Coincidentally, also present on Kadena during this training tour were 225 more Guardsmen of the Wisconsin Air National Guard. As they were departing back for their home station just prior to Channel Islands' own departure, the 146th aerial porters worked alongside the active duty 18LRS providing assistance with the Cargo Deployment Function, and supporting the re-deploy of their sister Guard unit from Wisconsin. "This is what we do," explained Master Sgt. Louis Franco, Aerial Port Superintendent from the 146th. "The Guard is a family, so whenever and wherever we can offer assistance, we take full advantage of that opportunity". Adding to this event, Lt. Col. Matt Eakins, commander of the 115th Aircraft Maintenance Squadron from Wisconsin said, "After spending more than four months training at Kadena, we were more than thankful to have the 146LRS assist with our re-deploy."
The training opportunities were not limited to assisting Air Force members alone. A cadre of U.S. Marines was deploying in support of Exercise Balikatan, a training mission to the Philippines just south of Okinawa in the South Pacific. 146th aerial porters provided assistance with loading and unloading of PAX (passengers) and cargo before and after their trip. "Different branches deploy differently, but they all end up processing through the same place right here in the Air Mobility Squadron", said Franco.
Aside from the many regularly-scheduled exercises, real-world opportunities arose on a daily basis. Re-directed flights, space-A passengers and offshore storms required immediate and professional assistance from Kadena Air Base and its ground crews. "The Guardsman is ready at a moment's notice. That's the motto we live by, and it's the way we prepare for the real world", said Lt. Col. McDonald. "This active duty environment provides us with ample opportunities to prove that".
Sadly, an opportunity was also given to the 146th LRS to assist with a dignified transfer of a young airman who passed away during the training mission. "Unfortunately, some real-world scenarios involve casualties. I am fortunate to have men and women professional enough to be able to respond to and handle these delicate situations", said McDonald.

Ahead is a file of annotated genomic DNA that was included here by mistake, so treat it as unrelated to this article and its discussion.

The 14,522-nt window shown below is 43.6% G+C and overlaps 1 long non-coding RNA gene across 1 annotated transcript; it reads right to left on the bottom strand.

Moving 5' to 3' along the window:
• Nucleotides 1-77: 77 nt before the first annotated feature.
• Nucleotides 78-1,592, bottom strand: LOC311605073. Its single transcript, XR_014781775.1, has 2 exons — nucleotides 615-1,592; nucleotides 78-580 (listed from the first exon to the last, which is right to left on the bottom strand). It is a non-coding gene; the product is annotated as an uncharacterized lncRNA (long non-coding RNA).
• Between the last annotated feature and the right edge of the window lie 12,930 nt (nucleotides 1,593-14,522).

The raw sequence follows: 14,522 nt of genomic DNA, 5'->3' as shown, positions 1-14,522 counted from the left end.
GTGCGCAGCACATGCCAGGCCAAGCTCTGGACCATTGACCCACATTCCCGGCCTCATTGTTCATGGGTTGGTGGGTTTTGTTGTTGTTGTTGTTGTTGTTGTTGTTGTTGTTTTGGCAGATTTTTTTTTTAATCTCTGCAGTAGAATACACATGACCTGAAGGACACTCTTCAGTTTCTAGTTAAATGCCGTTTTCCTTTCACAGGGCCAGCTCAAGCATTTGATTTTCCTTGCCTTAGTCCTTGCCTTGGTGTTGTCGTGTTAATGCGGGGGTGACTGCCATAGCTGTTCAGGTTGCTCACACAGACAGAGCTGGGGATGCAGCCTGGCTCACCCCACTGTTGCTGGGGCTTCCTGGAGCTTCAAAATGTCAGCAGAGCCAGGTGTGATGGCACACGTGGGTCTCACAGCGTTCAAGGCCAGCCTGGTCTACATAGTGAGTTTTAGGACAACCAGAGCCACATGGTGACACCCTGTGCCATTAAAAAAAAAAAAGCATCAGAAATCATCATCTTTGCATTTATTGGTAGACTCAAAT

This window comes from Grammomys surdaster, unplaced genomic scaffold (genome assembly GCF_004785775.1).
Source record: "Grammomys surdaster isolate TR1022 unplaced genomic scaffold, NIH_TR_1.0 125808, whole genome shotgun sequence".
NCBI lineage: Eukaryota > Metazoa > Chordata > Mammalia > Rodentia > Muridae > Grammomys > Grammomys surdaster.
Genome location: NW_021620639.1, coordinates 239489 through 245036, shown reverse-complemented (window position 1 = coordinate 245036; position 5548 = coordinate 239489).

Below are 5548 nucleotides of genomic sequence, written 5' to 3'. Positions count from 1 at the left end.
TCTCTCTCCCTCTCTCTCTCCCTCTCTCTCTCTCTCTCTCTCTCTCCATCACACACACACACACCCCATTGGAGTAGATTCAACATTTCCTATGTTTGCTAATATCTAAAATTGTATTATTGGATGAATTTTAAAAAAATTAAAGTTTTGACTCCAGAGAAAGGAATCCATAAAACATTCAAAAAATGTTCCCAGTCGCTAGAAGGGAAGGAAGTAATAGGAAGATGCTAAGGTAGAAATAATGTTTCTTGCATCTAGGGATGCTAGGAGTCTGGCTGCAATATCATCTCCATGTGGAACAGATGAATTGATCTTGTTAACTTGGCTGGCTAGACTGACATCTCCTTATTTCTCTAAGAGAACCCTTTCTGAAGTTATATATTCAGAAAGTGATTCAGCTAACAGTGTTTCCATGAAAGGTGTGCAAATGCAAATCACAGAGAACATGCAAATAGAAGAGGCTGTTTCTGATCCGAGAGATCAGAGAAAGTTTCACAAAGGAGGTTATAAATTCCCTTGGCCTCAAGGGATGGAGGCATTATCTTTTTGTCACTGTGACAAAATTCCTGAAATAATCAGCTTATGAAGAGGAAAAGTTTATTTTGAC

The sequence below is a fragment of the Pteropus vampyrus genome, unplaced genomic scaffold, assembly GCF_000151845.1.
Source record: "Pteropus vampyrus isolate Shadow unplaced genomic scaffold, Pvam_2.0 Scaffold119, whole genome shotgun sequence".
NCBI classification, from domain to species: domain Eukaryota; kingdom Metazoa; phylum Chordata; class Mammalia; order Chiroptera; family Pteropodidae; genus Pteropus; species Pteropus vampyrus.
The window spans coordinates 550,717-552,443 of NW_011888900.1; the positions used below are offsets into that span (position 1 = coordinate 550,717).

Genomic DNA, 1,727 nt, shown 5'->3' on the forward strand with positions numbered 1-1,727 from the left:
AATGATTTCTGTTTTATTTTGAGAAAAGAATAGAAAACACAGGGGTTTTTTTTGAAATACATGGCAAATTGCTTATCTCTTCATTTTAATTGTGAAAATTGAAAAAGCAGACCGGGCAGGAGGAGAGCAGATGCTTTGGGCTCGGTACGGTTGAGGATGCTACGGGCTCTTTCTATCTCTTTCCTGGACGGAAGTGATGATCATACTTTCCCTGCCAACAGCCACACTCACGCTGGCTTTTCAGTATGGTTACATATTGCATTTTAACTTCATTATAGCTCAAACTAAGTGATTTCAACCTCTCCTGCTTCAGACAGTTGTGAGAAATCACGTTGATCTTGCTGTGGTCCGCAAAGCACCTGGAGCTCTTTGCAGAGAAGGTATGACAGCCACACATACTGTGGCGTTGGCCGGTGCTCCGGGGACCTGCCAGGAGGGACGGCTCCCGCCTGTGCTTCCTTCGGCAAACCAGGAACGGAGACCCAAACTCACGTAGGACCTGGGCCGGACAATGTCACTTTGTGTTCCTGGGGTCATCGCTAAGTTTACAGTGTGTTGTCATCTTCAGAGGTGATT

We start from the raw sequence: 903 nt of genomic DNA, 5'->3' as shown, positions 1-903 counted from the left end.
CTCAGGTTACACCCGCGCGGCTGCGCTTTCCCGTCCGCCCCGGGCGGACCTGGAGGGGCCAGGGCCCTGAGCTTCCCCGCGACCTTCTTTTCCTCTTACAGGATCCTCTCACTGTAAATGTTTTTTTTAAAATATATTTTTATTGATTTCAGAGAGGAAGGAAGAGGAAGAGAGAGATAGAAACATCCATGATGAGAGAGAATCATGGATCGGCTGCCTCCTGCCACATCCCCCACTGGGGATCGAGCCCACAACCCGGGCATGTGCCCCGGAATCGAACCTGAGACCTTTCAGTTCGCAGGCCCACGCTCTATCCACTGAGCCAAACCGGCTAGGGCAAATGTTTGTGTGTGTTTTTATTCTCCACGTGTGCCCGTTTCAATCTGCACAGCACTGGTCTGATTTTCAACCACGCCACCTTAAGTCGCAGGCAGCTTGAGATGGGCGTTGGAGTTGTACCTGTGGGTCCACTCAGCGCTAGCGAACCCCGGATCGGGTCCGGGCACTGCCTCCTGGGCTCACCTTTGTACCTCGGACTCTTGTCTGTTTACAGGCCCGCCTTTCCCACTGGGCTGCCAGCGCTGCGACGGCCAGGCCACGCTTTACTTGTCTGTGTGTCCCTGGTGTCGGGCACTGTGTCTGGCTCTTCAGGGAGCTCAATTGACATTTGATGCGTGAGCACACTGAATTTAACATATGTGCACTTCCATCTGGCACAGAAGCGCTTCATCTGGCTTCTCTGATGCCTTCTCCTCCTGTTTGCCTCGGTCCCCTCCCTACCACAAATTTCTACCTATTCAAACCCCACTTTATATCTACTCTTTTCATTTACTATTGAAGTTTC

Representing the 733rd Air Mobility Squadron within the 515th Air Mobility Operations Wing at Kadena, Lt. Col. Derek Stuart enthusiastically welcomed the assistance from the Air National Guard. "The Guard brings a wealth of experience and knowledge that is critical in my ability to train young active duty airmen."
The invaluable training opportunities gained and given during this annual tour have proven the strong bonds that exist between active duty Air Force and Air National Guard units. "We, as Guardsmen, have provided a backfill to active duty services throughout the history of this nation," explained McDonald. "It only seems right to continue with this tradition in today's war-fighting environment. It's a win/win situation".
The trip also provided occasions for some R&R whereby some of the 146AW members were able to visit historic sites such as the Battle of Okinawa Heritage Site at Memorial Peace Park. 285,000 military and civilians, to include American, Okinawan, and Japanese perished in the battle that was the final push to Tokyo in World War II. "This was a very humbling experience," said McDonald. "This visit served as a reminder for our American presence in foreign lands today. Our family far exceeds the boundaries of our own shores."